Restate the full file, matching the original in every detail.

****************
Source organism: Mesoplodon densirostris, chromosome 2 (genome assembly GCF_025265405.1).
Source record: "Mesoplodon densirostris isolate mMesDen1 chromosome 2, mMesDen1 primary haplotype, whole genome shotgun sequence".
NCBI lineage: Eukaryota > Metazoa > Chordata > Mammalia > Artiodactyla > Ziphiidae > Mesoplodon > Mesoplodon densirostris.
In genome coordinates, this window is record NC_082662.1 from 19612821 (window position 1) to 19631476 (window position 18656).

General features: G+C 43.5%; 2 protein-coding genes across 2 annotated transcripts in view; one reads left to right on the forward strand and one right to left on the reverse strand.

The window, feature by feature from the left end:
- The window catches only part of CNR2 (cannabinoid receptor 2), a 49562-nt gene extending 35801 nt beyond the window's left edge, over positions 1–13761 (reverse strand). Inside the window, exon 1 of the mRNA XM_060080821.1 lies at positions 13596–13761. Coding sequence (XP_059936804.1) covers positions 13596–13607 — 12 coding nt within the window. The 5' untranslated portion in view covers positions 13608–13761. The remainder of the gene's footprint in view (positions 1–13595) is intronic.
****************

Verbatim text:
Source organism: Mesoplodon densirostris, chromosome 2 (genome assembly GCF_025265405.1).
Source record: "Mesoplodon densirostris isolate mMesDen1 chromosome 2, mMesDen1 primary haplotype, whole genome shotgun sequence".
NCBI lineage: Eukaryota > Metazoa > Chordata > Mammalia > Artiodactyla > Ziphiidae > Mesoplodon > Mesoplodon densirostris.
In genome coordinates, this window is record NC_082662.1 from 19612821 (window position 1) to 19631476 (window position 18656).

General features: G+C 43.5%; 2 protein-coding genes across 2 annotated transcripts in view; one reads left to right on the forward strand and one right to left on the reverse strand.

The window, feature by feature from the left end:
- The window catches only part of CNR2 (cannabinoid receptor 2), a 49562-nt gene extending 35801 nt beyond the window's left edge, over positions 1–13761 (reverse strand). Inside the window, exon 1 of the mRNA XM_060080821.1 lies at positions 13596–13761. Coding sequence (XP_059936804.1) covers positions 13596–13607 — 12 coding nt within the window. The 5' untranslated portion in view covers positions 13608–13761. The remainder of the gene's footprint in view (positions 1–13595) is intronic.